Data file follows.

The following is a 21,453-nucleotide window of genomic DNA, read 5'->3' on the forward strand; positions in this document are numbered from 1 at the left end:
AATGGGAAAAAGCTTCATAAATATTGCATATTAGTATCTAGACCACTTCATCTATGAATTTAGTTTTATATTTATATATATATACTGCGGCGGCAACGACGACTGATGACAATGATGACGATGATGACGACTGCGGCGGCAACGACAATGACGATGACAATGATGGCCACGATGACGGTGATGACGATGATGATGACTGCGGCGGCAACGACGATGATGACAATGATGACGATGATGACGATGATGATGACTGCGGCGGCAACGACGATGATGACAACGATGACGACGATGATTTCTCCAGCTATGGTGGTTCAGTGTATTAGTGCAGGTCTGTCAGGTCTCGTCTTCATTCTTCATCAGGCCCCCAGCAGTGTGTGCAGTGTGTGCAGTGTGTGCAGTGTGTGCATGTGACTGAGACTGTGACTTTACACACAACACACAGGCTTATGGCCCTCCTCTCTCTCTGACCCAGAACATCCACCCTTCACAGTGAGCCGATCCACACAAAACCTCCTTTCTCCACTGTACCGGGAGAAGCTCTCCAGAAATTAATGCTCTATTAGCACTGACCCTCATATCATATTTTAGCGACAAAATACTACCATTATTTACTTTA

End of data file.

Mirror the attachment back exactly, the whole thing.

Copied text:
The following is a 21,453-nucleotide window of genomic DNA, read 5'->3' on the forward strand; positions in this document are numbered from 1 at the left end:
AATGGGAAAAAGCTTCATAAATATTGCATATTAGTATCTAGACCACTTCATCTATGAATTTAGTTTTATATTTATATATATATACTGCGGCGGCAACGACGACTGATGACAATGATGACGATGATGACGACTGCGGCGGCAACGACAATGACGATGACAATGATGGCCACGATGACGGTGATGACGATGATGATGACTGCGGCGGCAACGACGATGATGACAATGATGACGATGATGACGATGATGATGACTGCGGCGGCAACGACGATGATGACAACGATGACGACGATGATTTCTCCAGCTATGGTGGTTCAGTGTATTAGTGCAGGTCTGTCAGGTCTCGTCTTCATTCTTCATCAGGCCCCCAGCAGTGTGTGCAGTGTGTGCAGTGTGTGCAGTGTGTGCATGTGACTGAGACTGTGACTTTACACACAACACACAGGCTTATGGCCCTCCTCTCTCTCTGACCCAGAACATCCACCCTTCACAGTGAGCCGATCCACACAAAACCTCCTTTCTCCACTGTACCGGGAGAAGCTCTCCAGAAATTAATGCTCTATTAGCACTGACCCTCATATCATATTTTAGCGACAAAATACTACCATTATTTACTTTA